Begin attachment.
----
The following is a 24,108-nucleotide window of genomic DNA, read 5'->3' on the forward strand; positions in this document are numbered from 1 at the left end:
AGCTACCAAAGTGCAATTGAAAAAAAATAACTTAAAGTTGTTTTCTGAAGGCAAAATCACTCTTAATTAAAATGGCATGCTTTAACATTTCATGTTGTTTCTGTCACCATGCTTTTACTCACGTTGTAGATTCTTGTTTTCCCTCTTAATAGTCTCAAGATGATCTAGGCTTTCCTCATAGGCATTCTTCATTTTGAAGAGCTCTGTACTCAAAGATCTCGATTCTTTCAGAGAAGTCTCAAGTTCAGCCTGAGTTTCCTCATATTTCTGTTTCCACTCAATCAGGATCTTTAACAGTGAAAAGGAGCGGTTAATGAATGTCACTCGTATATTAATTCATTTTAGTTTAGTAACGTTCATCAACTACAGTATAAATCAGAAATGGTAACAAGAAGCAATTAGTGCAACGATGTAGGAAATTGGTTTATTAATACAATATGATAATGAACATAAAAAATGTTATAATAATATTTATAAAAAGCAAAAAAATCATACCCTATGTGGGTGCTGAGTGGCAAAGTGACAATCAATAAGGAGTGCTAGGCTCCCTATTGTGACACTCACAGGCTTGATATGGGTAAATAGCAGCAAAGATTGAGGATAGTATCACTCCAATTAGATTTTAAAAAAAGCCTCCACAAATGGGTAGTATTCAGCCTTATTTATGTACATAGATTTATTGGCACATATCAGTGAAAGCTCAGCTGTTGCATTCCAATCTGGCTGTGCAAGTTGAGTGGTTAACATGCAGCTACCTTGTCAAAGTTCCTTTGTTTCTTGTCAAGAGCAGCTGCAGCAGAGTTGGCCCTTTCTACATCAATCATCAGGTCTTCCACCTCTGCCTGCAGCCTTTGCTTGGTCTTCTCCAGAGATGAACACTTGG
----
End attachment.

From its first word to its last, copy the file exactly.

The following is a 24,108-nucleotide window of genomic DNA, read 5'->3' on the forward strand; positions in this document are numbered from 1 at the left end:
AGCTACCAAAGTGCAATTGAAAAAAAATAACTTAAAGTTGTTTTCTGAAGGCAAAATCACTCTTAATTAAAATGGCATGCTTTAACATTTCATGTTGTTTCTGTCACCATGCTTTTACTCACGTTGTAGATTCTTGTTTTCCCTCTTAATAGTCTCAAGATGATCTAGGCTTTCCTCATAGGCATTCTTCATTTTGAAGAGCTCTGTACTCAAAGATCTCGATTCTTTCAGAGAAGTCTCAAGTTCAGCCTGAGTTTCCTCATATTTCTGTTTCCACTCAATCAGGATCTTTAACAGTGAAAAGGAGCGGTTAATGAATGTCACTCGTATATTAATTCATTTTAGTTTAGTAACGTTCATCAACTACAGTATAAATCAGAAATGGTAACAAGAAGCAATTAGTGCAACGATGTAGGAAATTGGTTTATTAATACAATATGATAATGAACATAAAAAATGTTATAATAATATTTATAAAAAGCAAAAAAATCATACCCTATGTGGGTGCTGAGTGGCAAAGTGACAATCAATAAGGAGTGCTAGGCTCCCTATTGTGACACTCACAGGCTTGATATGGGTAAATAGCAGCAAAGATTGAGGATAGTATCACTCCAATTAGATTTTAAAAAAAGCCTCCACAAATGGGTAGTATTCAGCCTTATTTATGTACATAGATTTATTGGCACATATCAGTGAAAGCTCAGCTGTTGCATTCCAATCTGGCTGTGCAAGTTGAGTGGTTAACATGCAGCTACCTTGTCAAAGTTCCTTTGTTTCTTGTCAAGAGCAGCTGCAGCAGAGTTGGCCCTTTCTACATCAATCATCAGGTCTTCCACCTCTGCCTGCAGCCTTTGCTTGGTCTTCTCCAGAGATGAACACTTGG